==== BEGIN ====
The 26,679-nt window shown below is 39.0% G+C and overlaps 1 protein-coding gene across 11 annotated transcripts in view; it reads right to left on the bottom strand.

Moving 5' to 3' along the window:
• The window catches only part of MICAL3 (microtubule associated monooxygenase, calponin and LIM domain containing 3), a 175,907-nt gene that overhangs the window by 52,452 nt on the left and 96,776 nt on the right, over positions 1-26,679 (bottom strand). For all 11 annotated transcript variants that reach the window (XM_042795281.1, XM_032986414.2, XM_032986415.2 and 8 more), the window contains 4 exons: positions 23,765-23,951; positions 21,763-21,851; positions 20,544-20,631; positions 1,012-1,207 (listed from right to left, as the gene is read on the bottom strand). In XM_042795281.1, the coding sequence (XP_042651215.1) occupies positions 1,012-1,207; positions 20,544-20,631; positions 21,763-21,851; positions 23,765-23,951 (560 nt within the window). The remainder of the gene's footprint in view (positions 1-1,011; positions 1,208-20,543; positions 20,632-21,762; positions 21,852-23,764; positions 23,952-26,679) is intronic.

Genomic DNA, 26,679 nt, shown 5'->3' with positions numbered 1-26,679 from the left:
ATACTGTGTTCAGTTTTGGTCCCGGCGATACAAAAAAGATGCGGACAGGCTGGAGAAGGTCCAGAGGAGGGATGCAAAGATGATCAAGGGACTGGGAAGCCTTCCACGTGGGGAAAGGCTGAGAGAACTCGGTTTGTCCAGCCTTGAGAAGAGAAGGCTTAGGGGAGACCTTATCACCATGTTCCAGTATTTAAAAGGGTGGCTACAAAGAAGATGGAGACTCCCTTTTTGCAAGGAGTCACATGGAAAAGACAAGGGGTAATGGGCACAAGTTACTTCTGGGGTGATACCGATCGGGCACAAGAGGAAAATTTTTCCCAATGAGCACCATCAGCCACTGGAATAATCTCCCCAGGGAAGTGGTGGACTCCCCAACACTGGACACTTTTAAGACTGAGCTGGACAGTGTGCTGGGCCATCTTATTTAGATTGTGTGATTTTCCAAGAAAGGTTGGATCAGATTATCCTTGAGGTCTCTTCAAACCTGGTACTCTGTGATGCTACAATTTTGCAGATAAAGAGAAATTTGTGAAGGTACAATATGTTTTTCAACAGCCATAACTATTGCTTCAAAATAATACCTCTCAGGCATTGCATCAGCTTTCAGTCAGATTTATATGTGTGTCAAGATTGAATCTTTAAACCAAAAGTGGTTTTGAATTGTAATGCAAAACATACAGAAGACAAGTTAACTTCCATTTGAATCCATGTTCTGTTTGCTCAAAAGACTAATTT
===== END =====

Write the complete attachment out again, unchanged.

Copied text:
The 26,679-nt window shown below is 39.0% G+C and overlaps 1 protein-coding gene across 11 annotated transcripts in view; it reads right to left on the bottom strand.

Moving 5' to 3' along the window:
• The window catches only part of MICAL3 (microtubule associated monooxygenase, calponin and LIM domain containing 3), a 175,907-nt gene that overhangs the window by 52,452 nt on the left and 96,776 nt on the right, over positions 1-26,679 (bottom strand). For all 11 annotated transcript variants that reach the window (XM_042795281.1, XM_032986414.2, XM_032986415.2 and 8 more), the window contains 4 exons: positions 23,765-23,951; positions 21,763-21,851; positions 20,544-20,631; positions 1,012-1,207 (listed from right to left, as the gene is read on the bottom strand). In XM_042795281.1, the coding sequence (XP_042651215.1) occupies positions 1,012-1,207; positions 20,544-20,631; positions 21,763-21,851; positions 23,765-23,951 (560 nt within the window). The remainder of the gene's footprint in view (positions 1-1,011; positions 1,208-20,543; positions 20,632-21,762; positions 21,852-23,764; positions 23,952-26,679) is intronic.

Genomic DNA, 26,679 nt, shown 5'->3' with positions numbered 1-26,679 from the left:
ATACTGTGTTCAGTTTTGGTCCCGGCGATACAAAAAAGATGCGGACAGGCTGGAGAAGGTCCAGAGGAGGGATGCAAAGATGATCAAGGGACTGGGAAGCCTTCCACGTGGGGAAAGGCTGAGAGAACTCGGTTTGTCCAGCCTTGAGAAGAGAAGGCTTAGGGGAGACCTTATCACCATGTTCCAGTATTTAAAAGGGTGGCTACAAAGAAGATGGAGACTCCCTTTTTGCAAGGAGTCACATGGAAAAGACAAGGGGTAATGGGCACAAGTTACTTCTGGGGTGATACCGATCGGGCACAAGAGGAAAATTTTTCCCAATGAGCACCATCAGCCACTGGAATAATCTCCCCAGGGAAGTGGTGGACTCCCCAACACTGGACACTTTTAAGACTGAGCTGGACAGTGTGCTGGGCCATCTTATTTAGATTGTGTGATTTTCCAAGAAAGGTTGGATCAGATTATCCTTGAGGTCTCTTCAAACCTGGTACTCTGTGATGCTACAATTTTGCAGATAAAGAGAAATTTGTGAAGGTACAATATGTTTTTCAACAGCCATAACTATTGCTTCAAAATAATACCTCTCAGGCATTGCATCAGCTTTCAGTCAGATTTATATGTGTGTCAAGATTGAATCTTTAAACCAAAAGTGGTTTTGAATTGTAATGCAAAACATACAGAAGACAAGTTAACTTCCATTTGAATCCATGTTCTGTTTGCTCAAAAGACTAATTT